Can Publishers survive Open Access? We’ll find out when How Change Happens is published today

It’s Open Access Week and How Change Happens is officially published in the UK today, as both a book and an openoawlogo access pdf. The process has been pretty exciting.

The traditional author descends from the mountain of scholarship clutching a rather expensive tablet of stone, in which his/her wisdom is set out to a suitably grateful but largely passive public. Think of force-feeding geese. Appropriately for a book about change, we’re trying to do things differently this time.

The book has drawn on the ‘wisdom of crowds’ (i.e. you lot) at regular intervals throughout its production.

Choosing the publisher: Oxfam invited a range of publishers to submit proposals that included Open Access. OUP were altogether the most positive – they wanted to try out different business models, and were clearly up for it.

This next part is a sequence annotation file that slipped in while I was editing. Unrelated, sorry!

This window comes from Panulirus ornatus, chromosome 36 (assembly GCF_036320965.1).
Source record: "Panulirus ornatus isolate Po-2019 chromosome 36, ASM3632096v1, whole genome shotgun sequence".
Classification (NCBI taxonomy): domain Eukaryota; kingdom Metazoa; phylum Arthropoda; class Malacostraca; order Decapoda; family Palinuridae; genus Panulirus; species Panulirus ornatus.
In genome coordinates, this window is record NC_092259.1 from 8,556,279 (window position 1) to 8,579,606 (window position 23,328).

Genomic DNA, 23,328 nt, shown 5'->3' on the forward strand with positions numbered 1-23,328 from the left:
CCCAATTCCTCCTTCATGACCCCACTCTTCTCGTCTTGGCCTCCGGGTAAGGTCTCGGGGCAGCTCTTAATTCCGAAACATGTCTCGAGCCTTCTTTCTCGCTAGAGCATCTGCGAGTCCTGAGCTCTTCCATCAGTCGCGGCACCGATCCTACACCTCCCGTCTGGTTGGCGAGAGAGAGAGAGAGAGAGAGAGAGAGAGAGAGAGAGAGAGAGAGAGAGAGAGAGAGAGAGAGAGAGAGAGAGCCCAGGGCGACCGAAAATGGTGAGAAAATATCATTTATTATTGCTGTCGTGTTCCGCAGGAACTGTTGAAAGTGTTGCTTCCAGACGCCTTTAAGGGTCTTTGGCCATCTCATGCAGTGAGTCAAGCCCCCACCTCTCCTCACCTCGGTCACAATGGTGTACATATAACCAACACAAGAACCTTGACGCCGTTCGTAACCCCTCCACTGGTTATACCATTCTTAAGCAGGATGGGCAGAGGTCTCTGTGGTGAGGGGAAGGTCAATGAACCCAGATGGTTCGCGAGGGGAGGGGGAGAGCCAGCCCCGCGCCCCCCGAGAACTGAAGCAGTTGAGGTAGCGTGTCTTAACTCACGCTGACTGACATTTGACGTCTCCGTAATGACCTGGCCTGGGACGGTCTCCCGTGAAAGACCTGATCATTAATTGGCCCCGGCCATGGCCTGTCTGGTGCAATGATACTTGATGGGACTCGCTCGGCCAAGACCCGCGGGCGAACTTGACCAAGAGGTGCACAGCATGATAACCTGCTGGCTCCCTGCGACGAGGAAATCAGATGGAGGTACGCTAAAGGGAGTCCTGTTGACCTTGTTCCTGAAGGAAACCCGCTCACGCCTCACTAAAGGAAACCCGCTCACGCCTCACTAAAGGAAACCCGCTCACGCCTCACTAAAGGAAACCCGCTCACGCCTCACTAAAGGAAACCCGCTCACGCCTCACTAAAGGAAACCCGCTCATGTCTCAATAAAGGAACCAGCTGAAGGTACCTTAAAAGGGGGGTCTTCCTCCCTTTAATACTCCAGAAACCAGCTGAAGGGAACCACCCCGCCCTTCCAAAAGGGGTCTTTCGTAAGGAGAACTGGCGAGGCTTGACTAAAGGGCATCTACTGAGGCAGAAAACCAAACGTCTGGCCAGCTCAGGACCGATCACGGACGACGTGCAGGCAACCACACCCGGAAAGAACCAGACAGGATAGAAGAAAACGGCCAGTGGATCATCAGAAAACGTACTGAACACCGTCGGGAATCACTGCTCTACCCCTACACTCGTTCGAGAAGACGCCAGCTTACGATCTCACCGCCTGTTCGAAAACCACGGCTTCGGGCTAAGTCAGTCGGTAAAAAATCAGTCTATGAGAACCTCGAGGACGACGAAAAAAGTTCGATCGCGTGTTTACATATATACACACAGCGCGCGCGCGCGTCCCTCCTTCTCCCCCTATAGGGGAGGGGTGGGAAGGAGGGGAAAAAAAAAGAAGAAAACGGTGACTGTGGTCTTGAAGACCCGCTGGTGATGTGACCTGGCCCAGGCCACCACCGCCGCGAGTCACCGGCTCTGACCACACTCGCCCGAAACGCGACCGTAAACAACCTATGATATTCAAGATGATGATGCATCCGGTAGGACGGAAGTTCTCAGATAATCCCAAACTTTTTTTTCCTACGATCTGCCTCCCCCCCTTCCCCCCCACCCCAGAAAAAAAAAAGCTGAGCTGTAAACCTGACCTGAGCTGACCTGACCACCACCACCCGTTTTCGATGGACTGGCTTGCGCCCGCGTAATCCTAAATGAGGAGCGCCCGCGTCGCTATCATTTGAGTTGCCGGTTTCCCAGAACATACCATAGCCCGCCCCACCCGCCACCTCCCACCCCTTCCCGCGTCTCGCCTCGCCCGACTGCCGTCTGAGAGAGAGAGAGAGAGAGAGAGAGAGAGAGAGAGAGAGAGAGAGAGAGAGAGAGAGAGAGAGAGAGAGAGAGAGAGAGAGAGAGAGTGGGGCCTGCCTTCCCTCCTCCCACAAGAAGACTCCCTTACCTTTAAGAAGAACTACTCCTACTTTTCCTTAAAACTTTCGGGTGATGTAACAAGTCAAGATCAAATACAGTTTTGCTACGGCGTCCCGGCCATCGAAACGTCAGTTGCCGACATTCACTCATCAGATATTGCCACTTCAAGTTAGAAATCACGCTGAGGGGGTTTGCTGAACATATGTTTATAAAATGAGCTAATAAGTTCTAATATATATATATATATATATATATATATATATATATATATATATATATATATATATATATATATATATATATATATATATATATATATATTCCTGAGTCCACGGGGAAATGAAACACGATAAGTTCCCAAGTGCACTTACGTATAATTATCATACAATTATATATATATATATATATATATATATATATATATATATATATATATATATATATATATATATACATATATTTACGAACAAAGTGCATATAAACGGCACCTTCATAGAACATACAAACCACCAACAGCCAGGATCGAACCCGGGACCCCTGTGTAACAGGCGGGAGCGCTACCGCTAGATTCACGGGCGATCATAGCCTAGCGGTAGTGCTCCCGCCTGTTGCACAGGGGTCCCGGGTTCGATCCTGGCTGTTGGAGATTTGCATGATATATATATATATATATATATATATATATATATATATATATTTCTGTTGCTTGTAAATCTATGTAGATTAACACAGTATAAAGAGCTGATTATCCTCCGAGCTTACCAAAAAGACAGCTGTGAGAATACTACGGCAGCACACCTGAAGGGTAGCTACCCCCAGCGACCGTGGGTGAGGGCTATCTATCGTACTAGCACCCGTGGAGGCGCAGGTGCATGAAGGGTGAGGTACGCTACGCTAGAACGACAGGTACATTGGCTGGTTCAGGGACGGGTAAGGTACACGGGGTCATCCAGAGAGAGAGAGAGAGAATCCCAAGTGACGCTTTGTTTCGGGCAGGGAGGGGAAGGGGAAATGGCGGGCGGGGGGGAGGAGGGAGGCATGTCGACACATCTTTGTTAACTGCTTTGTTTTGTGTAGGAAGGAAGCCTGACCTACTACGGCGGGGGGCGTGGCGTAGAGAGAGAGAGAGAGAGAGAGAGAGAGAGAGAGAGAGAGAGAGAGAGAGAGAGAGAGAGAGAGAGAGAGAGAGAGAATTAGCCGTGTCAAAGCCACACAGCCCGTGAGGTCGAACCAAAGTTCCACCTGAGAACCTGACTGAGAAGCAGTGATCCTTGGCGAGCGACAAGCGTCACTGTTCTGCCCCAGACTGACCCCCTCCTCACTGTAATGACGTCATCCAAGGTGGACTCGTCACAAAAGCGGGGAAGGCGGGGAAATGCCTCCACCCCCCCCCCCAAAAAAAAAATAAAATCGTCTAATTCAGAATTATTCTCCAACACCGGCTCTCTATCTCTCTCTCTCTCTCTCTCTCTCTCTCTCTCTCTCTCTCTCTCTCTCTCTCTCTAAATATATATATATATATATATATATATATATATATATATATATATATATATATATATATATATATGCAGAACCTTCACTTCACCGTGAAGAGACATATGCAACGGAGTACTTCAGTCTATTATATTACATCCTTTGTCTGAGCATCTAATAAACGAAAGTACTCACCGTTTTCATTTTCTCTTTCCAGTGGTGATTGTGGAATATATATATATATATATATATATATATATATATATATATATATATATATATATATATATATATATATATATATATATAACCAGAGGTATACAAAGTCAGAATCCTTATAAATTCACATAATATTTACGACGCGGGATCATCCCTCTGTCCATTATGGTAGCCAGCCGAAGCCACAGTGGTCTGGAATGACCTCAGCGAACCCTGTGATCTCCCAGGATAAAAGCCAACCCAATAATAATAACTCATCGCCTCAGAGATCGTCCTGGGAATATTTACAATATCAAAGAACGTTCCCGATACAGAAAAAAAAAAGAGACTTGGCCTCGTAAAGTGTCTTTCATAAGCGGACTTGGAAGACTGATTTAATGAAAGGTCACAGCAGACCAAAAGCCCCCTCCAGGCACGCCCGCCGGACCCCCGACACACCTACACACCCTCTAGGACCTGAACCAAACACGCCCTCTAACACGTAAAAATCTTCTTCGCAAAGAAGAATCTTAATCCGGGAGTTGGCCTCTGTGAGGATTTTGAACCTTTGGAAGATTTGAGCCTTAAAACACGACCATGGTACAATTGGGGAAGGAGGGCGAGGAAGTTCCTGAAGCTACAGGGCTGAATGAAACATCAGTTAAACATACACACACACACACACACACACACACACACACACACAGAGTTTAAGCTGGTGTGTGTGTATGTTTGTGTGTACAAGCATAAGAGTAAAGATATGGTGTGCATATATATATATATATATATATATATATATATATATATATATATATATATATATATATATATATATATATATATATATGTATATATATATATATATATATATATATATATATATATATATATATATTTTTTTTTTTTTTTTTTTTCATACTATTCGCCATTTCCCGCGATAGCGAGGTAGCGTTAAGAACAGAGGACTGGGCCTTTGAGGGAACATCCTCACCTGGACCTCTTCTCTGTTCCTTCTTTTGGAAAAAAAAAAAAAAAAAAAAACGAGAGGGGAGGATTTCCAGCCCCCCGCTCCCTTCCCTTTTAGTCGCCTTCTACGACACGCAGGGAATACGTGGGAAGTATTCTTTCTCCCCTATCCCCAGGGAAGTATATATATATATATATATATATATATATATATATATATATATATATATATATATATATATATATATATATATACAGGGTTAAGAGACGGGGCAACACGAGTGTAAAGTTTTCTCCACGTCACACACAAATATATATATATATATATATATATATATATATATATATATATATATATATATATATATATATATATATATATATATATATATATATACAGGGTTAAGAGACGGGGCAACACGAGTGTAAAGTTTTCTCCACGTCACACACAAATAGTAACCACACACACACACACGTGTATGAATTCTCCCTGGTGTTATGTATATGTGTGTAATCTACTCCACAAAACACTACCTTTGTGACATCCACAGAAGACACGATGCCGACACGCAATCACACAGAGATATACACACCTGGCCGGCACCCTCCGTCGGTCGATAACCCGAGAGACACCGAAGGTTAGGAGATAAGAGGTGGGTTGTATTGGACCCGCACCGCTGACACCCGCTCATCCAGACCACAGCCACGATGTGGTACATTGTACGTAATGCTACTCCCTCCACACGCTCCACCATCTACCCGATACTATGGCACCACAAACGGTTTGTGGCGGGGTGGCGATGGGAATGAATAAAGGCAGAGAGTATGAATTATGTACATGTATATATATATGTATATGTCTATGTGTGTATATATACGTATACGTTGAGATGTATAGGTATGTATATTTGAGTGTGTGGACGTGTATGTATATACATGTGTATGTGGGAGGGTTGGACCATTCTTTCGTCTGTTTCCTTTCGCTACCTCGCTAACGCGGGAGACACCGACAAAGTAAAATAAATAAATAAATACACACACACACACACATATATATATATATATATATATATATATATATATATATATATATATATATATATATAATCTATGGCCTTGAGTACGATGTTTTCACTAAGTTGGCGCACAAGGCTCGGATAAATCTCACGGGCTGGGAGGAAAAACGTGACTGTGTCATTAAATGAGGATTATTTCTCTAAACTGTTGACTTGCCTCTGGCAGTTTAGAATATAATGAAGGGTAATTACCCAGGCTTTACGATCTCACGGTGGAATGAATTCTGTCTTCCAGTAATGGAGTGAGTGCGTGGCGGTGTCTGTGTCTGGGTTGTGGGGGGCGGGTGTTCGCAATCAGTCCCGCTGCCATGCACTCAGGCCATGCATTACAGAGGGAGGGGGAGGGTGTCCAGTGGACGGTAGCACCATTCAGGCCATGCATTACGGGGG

The writing: I’m a blogaholic with a five-posts-a-week habit, which has its advantages. The blog acted as a first draft, a way of nailing down and road-testing emerging ideas and themes and then, after a period of suitably painful authorial seclusion to turn these ideas into a semi-coherent whole, publishing and inviting comments on the first draft. Not that I find this process easy – my first reaction to comments, especially critical ones is usually along the lines of ‘I hate you – why can’t you just say it’s great as it is?!’ But when I calm down and read the comments, they are often incredibly helpful (see my Oxfam guide on how to comment on other people’s stuff). After all, this is free consultancy, right?